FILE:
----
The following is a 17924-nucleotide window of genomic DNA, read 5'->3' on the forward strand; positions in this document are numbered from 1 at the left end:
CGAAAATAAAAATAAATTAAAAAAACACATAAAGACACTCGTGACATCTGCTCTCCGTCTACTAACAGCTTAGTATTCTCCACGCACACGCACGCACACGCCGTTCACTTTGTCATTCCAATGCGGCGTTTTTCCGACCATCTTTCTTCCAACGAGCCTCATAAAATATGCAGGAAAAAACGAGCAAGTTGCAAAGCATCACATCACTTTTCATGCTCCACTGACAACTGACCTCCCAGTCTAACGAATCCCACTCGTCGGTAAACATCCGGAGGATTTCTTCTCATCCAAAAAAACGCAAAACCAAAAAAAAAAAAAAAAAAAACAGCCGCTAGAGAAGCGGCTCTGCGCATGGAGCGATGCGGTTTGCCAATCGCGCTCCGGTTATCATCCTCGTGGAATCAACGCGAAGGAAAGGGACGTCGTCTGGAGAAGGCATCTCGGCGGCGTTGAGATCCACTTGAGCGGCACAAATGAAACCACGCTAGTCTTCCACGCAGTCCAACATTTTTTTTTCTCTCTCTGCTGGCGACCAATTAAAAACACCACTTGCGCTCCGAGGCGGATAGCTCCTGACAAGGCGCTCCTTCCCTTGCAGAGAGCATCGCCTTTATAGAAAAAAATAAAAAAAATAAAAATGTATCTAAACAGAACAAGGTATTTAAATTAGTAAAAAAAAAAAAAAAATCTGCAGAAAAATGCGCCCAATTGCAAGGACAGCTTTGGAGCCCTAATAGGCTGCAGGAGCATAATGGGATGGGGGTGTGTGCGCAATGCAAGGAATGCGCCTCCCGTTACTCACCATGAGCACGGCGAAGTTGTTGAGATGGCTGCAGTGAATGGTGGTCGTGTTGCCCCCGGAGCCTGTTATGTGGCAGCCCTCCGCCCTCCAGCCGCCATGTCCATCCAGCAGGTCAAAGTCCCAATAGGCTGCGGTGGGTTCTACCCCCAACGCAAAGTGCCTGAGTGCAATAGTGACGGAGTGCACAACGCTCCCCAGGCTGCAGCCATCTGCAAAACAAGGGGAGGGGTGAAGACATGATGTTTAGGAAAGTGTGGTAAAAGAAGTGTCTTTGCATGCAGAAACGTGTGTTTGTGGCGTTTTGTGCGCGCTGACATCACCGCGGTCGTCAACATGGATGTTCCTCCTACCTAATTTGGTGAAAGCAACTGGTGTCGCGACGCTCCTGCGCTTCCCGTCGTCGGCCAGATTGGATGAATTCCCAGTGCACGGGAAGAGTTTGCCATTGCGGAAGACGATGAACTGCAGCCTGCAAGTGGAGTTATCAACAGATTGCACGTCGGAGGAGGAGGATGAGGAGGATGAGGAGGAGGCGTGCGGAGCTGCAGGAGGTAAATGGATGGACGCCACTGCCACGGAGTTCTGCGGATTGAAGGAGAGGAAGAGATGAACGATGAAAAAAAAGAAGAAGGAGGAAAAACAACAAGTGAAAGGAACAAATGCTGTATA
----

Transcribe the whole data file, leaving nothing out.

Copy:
The following is a 17924-nucleotide window of genomic DNA, read 5'->3' on the forward strand; positions in this document are numbered from 1 at the left end:
CGAAAATAAAAATAAATTAAAAAAACACATAAAGACACTCGTGACATCTGCTCTCCGTCTACTAACAGCTTAGTATTCTCCACGCACACGCACGCACACGCCGTTCACTTTGTCATTCCAATGCGGCGTTTTTCCGACCATCTTTCTTCCAACGAGCCTCATAAAATATGCAGGAAAAAACGAGCAAGTTGCAAAGCATCACATCACTTTTCATGCTCCACTGACAACTGACCTCCCAGTCTAACGAATCCCACTCGTCGGTAAACATCCGGAGGATTTCTTCTCATCCAAAAAAACGCAAAACCAAAAAAAAAAAAAAAAAAAACAGCCGCTAGAGAAGCGGCTCTGCGCATGGAGCGATGCGGTTTGCCAATCGCGCTCCGGTTATCATCCTCGTGGAATCAACGCGAAGGAAAGGGACGTCGTCTGGAGAAGGCATCTCGGCGGCGTTGAGATCCACTTGAGCGGCACAAATGAAACCACGCTAGTCTTCCACGCAGTCCAACATTTTTTTTTCTCTCTCTGCTGGCGACCAATTAAAAACACCACTTGCGCTCCGAGGCGGATAGCTCCTGACAAGGCGCTCCTTCCCTTGCAGAGAGCATCGCCTTTATAGAAAAAAATAAAAAAAATAAAAATGTATCTAAACAGAACAAGGTATTTAAATTAGTAAAAAAAAAAAAAAAATCTGCAGAAAAATGCGCCCAATTGCAAGGACAGCTTTGGAGCCCTAATAGGCTGCAGGAGCATAATGGGATGGGGGTGTGTGCGCAATGCAAGGAATGCGCCTCCCGTTACTCACCATGAGCACGGCGAAGTTGTTGAGATGGCTGCAGTGAATGGTGGTCGTGTTGCCCCCGGAGCCTGTTATGTGGCAGCCCTCCGCCCTCCAGCCGCCATGTCCATCCAGCAGGTCAAAGTCCCAATAGGCTGCGGTGGGTTCTACCCCCAACGCAAAGTGCCTGAGTGCAATAGTGACGGAGTGCACAACGCTCCCCAGGCTGCAGCCATCTGCAAAACAAGGGGAGGGGTGAAGACATGATGTTTAGGAAAGTGTGGTAAAAGAAGTGTCTTTGCATGCAGAAACGTGTGTTTGTGGCGTTTTGTGCGCGCTGACATCACCGCGGTCGTCAACATGGATGTTCCTCCTACCTAATTTGGTGAAAGCAACTGGTGTCGCGACGCTCCTGCGCTTCCCGTCGTCGGCCAGATTGGATGAATTCCCAGTGCACGGGAAGAGTTTGCCATTGCGGAAGACGATGAACTGCAGCCTGCAAGTGGAGTTATCAACAGATTGCACGTCGGAGGAGGAGGATGAGGAGGATGAGGAGGAGGCGTGCGGAGCTGCAGGAGGTAAATGGATGGACGCCACTGCCACGGAGTTCTGCGGATTGAAGGAGAGGAAGAGATGAACGATGAAAAAAAAGAAGAAGGAGGAAAAACAACAAGTGAAAGGAACAAATGCTGTATA